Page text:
The Winds of Dune
Publication Date: August 4, 2009
Categories: Science Fiction - General
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With their usual skill, Brian Herbert and Kevin Anderson have taken ideas left behind by Frank Herbert and filled them with living characters and a true sense of wonder. Where Paul of Dune picked up the saga directly after the events of Dune, The Winds of Dune begins after the events of Dune Messiah.
Paul has walked off into the sand, blind, and is presumed dead. Jessica and Gurney are on Caladan; Alia is trying to hold the Imperial government together with Duncan; Mohiam dead at the hands of Stilgar; Irulan imprisoned. Paul’s former friend, Bronso of Ix, now seems to be leading opposition to the House of Atreides. Herbert and Anderson’s newest book in this landmark series will concentrate on these characters as well the growing battle between Jessica, and her daughter, Alia.
Brian Herbert, the author of numerous novels and short stories, has been critically acclaimed by leading reviewers in the United States and around the world. The eldest son of science fiction superstar Frank Herbert, he, with Kevin J. Anderson, is the author of Hellhole and continues his father’s beloved Dune series with books including House Atreides and Sandworms of Dune, among other bestsellers. He also wrote a biography of his father, Dreamer of Dune. Herbert graduated from high school at age 16, and then attended U.C. Berkeley, where he earned a B.A. in Sociology. Besides an author, Herbert has been an editor, business manager, board game inventor, creative consultant for television and collectible card games, insurance agent, award-winning encyclopedia salesman, waiter, busboy, maid and a printer. He and his wife once owned a double-decker London bus, which they converted into an unusual gift shop. Herbert and his wife, Jan, have three daughters. They live in Washington state.
Praise for The Winds of Dune:
“Fill[s] in the gaps between the late Frank Herbert's classic Dune and its sequels Dune Messiah and Children of Dune. . . . This sequel to Paul of Dune is an important addition to the Dune chronology and will be in demand by Herbert fans.”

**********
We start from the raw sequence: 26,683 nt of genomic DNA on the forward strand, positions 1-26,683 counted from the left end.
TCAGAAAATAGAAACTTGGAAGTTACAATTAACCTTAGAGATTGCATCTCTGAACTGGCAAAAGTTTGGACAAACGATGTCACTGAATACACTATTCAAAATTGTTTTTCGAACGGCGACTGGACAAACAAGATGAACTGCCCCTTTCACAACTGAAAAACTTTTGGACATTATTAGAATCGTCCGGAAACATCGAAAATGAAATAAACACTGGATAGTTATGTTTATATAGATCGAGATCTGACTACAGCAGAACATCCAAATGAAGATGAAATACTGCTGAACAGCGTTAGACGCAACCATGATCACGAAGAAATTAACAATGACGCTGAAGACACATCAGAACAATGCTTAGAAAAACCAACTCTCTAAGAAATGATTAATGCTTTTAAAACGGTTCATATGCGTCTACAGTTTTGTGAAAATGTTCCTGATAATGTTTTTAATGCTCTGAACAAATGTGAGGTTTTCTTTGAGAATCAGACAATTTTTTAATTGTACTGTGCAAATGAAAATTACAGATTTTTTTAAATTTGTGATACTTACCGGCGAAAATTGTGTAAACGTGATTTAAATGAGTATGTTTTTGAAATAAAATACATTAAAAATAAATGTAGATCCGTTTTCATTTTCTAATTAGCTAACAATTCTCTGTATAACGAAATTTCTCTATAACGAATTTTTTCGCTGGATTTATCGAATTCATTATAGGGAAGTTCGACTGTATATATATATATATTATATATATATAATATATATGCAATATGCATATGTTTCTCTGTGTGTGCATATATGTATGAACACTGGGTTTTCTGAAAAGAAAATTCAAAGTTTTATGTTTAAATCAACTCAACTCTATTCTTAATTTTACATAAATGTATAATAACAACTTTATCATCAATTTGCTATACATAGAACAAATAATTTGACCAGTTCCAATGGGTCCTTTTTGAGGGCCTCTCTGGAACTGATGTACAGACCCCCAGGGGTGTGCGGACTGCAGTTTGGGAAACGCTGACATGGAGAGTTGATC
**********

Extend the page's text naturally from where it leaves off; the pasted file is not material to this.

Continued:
--Library Journal (starred review)
"Delivers solid action and will certainly satisfy."
“This satisfying tale from Herbert’s son and Anderson follows Jessica, the mother of galactic emperor Paul Atreides. . . . Fans of the original Dune series will love seeing familiar characters, and the narrative voice smoothly evokes the elder Herbert’s style.”
"Unquestionably, Herbert & Anderson can spin a great yarn; while technically producing a vivid, mystifying universe, filled with characters that are both endearing, and loathsome. I recommend this one highly, but be warned, if this is the first Dune book you are reading, get ready to hit the bookstore, because I promise you, it will not be the last!"
"The Winds of Dune is filled with the same psychological complexities that were a hallmark of Frank Herbert’s books. It twists and turns on matters of trust, loyalty and the meaning of honor. Familiar characters are brought back to life with poignant clarity and the suspense and tension never let up. Even knowing what comes next in Children of Dune, I was hooked by this tale and enjoyed it immensely. It is a worthy addition to the Dune saga."
--IN Denver Times
Praise for the bestselling novel, Paul of Dune:
“This vital link between the first two books of the Dune saga begins immediately after the close of Dune. . . . This is good reading. . . . Standing well enough on its own for Dune novices, it goes without saying that it’s must reading for established fans.”
“Drawing on Frank Herbert’s massive body of notes, the coauthors of the new Dune series continue their expansion and illumination of the unexplored pieces of one of the genre’s most significant and powerful stories. A priority purchase for libraries of all sizes. Highly recommended.”
--Library Journal (starred review)
Praise for Dune, the timeless classic that began the epic story:
“One of the monuments of modern science fiction.”
--The Chicago Tribune
“I know nothing comparable to it except The Lord of the Rings.”
--Sir Arthur C. Clarke
“A portrayal of an alien society more complete and deeply detailed than any other author in the field has managed . . . a story absorbing equally for its action and philosophical vistas. . . . An astonishing science fiction phenomenon.”
--The Washington Post
“Powerful, convincing, and most ingenious.”
--Robert A. Heinlein
“Herbert’s creation of this universe, with its intricate development and analysis of ecology, religion, politics, and philosophy, remains one of the supreme and seminal achievements in science fiction.”